Old Age in Shakespeare

William Shakespeare, 1 Henry VI (1589-90; rev. 1594-95):

  Tal.  O young John Talbot, I did send for thee
To tutor thee in strategems of war,
That Talbot’s name might be in thee reviv’d,
When sapless age and weak unable limbs
Should bring thy father to his drooping chair. (4.5.1-5)

William Shakespeare, Sonnets (1593-1609):

To me, fair friend, you never can be old,
For as you were when first your eye I eyed,
Such seems your beauty still. (104.1-3)

William Shakespeare, The Rape of Lucrece (1593-94):

Priam, why art thou old and yet not wise? (1550)

William Shakespeare, Love's Labours Lost (1594-95; rev. 1597):

  [Ber.]  Beauty doth varnish age, as if new-born,
And gives the crutch the cradle's infancy. (4.3.240-41)

William Shakespeare, King John (1594-96):

  Sal.  O, he is old and blushes not at death. (4.3.76)

William Shakespeare, The Merchant of Venice (1596-97):

  [Gra.]  Why should a man, whose blood is warm within,
Sit like his grandsire cut in alabaster? (1.1.83-84)

William Shakespeare, Much Ado About Nothing (1598-99):

  [Dog.]  As they say, ‘When the age is in, the wit is out.’ (3.5.33-34)

William Shakespeare, Henry V (1599):

  [K. Hen.]  In faith, Kate, the elder I wax, the better I shall appear. My comfort is, that old age, tat ill layer-up of beauty, can do no more spoil upon my face. (5.2.228-31)

William Shakespeare, As You Like It (1599):

  [Jaq.]  Last scene of all,
That ends this strange eventful history,
Is second childishness and mere oblivion,
Sans teeth, sans eyes, sans taste, sans every thing. (2.7.163-66)

William Shakespeare, Hamlet (1600-01):

  [Ham.]  The satirical rogue says here that old men have grey beards; that their faces are wrinkled; their eyes purging thick amber and plum-tree gum; and that they have a plentiful lack of wit, together with most weak hams; all of which, sir, though I most powerfully and potently believe, yet I hold it not honesty to have it thus set down. (2.2.196-202)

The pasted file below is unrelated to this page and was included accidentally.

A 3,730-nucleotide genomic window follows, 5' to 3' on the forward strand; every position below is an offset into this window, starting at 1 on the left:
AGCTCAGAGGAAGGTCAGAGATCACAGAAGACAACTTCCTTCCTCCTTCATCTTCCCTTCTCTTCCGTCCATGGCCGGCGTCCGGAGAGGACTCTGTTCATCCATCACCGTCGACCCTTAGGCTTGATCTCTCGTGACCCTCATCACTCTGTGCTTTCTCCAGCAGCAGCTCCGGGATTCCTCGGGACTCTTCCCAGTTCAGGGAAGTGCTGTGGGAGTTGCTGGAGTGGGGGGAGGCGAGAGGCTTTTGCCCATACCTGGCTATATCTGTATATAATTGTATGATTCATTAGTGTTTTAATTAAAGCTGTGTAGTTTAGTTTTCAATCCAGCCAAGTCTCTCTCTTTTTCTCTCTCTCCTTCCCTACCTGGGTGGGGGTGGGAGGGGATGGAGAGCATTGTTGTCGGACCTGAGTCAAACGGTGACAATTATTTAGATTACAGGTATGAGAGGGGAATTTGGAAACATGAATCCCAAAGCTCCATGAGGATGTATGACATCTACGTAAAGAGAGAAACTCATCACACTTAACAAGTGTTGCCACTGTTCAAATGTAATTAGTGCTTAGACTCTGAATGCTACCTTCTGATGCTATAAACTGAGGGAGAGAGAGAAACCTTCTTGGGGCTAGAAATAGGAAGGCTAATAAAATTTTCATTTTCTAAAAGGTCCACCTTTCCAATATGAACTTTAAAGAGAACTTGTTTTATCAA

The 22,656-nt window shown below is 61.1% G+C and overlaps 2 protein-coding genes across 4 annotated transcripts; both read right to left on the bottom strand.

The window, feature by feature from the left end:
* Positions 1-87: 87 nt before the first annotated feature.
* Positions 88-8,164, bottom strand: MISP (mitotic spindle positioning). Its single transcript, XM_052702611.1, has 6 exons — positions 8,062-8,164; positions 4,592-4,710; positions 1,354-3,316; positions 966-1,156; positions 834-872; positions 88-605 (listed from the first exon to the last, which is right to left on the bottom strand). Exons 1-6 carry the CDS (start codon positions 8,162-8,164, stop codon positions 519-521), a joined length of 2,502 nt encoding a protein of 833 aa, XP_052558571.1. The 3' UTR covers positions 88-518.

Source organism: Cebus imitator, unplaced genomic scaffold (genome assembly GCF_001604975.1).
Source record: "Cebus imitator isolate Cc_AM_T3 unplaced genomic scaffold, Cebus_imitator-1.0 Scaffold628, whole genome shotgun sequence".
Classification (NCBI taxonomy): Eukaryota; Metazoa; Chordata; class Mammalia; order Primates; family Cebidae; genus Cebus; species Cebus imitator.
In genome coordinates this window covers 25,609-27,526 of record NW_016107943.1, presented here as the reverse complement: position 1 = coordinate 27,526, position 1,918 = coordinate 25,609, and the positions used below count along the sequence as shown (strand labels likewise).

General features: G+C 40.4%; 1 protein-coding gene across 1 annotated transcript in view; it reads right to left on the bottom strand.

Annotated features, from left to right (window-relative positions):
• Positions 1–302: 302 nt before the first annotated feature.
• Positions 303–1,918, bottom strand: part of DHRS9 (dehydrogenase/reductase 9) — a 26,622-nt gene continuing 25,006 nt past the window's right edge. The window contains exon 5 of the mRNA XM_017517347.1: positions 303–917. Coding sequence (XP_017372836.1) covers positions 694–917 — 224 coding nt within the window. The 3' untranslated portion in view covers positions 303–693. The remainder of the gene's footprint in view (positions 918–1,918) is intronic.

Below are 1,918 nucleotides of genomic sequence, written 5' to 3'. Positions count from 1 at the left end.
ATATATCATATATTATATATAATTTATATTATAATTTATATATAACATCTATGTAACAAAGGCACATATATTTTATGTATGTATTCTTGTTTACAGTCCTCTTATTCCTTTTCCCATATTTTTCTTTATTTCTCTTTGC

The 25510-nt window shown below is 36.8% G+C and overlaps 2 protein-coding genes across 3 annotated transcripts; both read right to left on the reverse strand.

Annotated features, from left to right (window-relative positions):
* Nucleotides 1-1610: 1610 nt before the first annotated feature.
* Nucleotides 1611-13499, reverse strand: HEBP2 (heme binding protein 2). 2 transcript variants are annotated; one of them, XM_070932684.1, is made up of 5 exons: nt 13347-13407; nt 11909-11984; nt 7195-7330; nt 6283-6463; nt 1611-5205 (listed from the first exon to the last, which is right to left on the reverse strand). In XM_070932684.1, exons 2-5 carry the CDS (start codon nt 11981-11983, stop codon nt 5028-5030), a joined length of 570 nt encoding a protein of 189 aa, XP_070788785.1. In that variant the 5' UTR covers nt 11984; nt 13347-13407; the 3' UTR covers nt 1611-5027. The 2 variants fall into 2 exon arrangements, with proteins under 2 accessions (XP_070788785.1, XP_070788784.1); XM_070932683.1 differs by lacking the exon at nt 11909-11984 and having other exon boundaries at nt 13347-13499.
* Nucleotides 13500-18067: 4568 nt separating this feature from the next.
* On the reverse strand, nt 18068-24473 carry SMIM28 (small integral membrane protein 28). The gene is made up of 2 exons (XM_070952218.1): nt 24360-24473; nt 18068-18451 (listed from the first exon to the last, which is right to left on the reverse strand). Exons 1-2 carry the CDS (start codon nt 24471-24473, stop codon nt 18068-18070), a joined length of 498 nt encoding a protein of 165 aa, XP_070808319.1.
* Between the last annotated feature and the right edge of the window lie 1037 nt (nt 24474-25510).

William Shakespeare, All's Well That Ends Well (1602-03):

  [Par.]  Virginity, like an old courtier, wears her cap out of fashion, richly suited, but unsuitable. (1.1.156-57)

William Shakespeare, Troilus and Cressida (1601-03):

  [Ulyss.]  Beauty, wit,
High birth, vigor of bone, desert in service,
Love, friendship, charity, are subjects all
To envious and calumniating time.
One touch of nature makes the whole world kin. (3.3171-75)

William Shakespeare, Measure for Measure (1604):

  [Duke.]  When thou art old and rich,
Thou hast neither heat, affection, limb, nor beauty,
To make thy riches pleasant. (3.1.36-38)

William Shakespeare, King Lear (1605):

  [Gon.]  Old fools are babes again, and must be us'd
With checks as flatteries, when they are seen abus'd. (1.319-20)

  [Gon.]  As you are old and reverend, should be wise. (1.4.240)

  Reg.  O, sir, you are old,
Nature in you stands on the very verge
Of his confine. You should be rul'd, and led
By some discretion that discerns your state
Better than you yourself. (2.4.147-50)

  [Lear.]  Here I stand your slave,
A poor, infirm, weak, and despis’d old man. (3.2.19-20)

William Shakespeare, Macbeth (1606):

  [Macb.]  That which should accompany old age,
As honour, love, obedience, troops of friends,
I must not look to have. (5.3.24-26)

William Shakespeare, Timon of Athens (1607-08):

  [Tim.]  Son of sixteen,
Pluck the lined crutch from thy old limping sire,
With it beat out his brains. (4.1.13-15)